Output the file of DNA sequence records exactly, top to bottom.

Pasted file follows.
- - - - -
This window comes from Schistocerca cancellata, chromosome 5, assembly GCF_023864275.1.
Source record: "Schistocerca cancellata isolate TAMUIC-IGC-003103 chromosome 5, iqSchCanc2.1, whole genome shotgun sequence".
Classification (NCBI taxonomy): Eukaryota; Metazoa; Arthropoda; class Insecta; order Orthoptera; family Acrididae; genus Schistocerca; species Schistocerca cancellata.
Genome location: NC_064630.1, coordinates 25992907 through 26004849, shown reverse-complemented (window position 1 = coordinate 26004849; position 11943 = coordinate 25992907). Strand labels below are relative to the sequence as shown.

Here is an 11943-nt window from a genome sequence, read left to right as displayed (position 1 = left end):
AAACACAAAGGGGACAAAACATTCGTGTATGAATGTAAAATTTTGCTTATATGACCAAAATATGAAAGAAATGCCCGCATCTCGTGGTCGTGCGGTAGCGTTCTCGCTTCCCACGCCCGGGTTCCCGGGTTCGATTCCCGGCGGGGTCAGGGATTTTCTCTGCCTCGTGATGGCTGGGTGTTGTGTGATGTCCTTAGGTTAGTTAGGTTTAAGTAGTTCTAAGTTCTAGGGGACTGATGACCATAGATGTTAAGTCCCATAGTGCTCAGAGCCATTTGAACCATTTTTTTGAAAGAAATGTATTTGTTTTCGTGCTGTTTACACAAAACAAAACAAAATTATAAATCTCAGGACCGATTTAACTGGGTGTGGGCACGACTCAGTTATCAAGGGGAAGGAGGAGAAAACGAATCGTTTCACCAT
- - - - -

This window comes from Schistocerca cancellata, chromosome 5, assembly GCF_023864275.1.
Source record: "Schistocerca cancellata isolate TAMUIC-IGC-003103 chromosome 5, iqSchCanc2.1, whole genome shotgun sequence".
Classification (NCBI taxonomy): Eukaryota; Metazoa; Arthropoda; class Insecta; order Orthoptera; family Acrididae; genus Schistocerca; species Schistocerca cancellata.
Genome location: NC_064630.1, coordinates 25992907 through 26004849, shown reverse-complemented (window position 1 = coordinate 26004849; position 11943 = coordinate 25992907). Strand labels below are relative to the sequence as shown.

Here is an 11943-nt window from a genome sequence, read left to right as displayed (position 1 = left end):
AAACACAAAGGGGACAAAACATTCGTGTATGAATGTAAAATTTTGCTTATATGACCAAAATATGAAAGAAATGCCCGCATCTCGTGGTCGTGCGGTAGCGTTCTCGCTTCCCACGCCCGGGTTCCCGGGTTCGATTCCCGGCGGGGTCAGGGATTTTCTCTGCCTCGTGATGGCTGGGTGTTGTGTGATGTCCTTAGGTTAGTTAGGTTTAAGTAGTTCTAAGTTCTAGGGGACTGATGACCATAGATGTTAAGTCCCATAGTGCTCAGAGCCATTTGAACCATTTTTTTGAAAGAAATGTATTTGTTTTCGTGCTGTTTACACAAAACAAAACAAAATTATAAATCTCAGGACCGATTTAACTGGGTGTGGGCACGACTCAGTTATCAAGGGGAAGGAGGAGAAAACGAATCGTTTCACCAT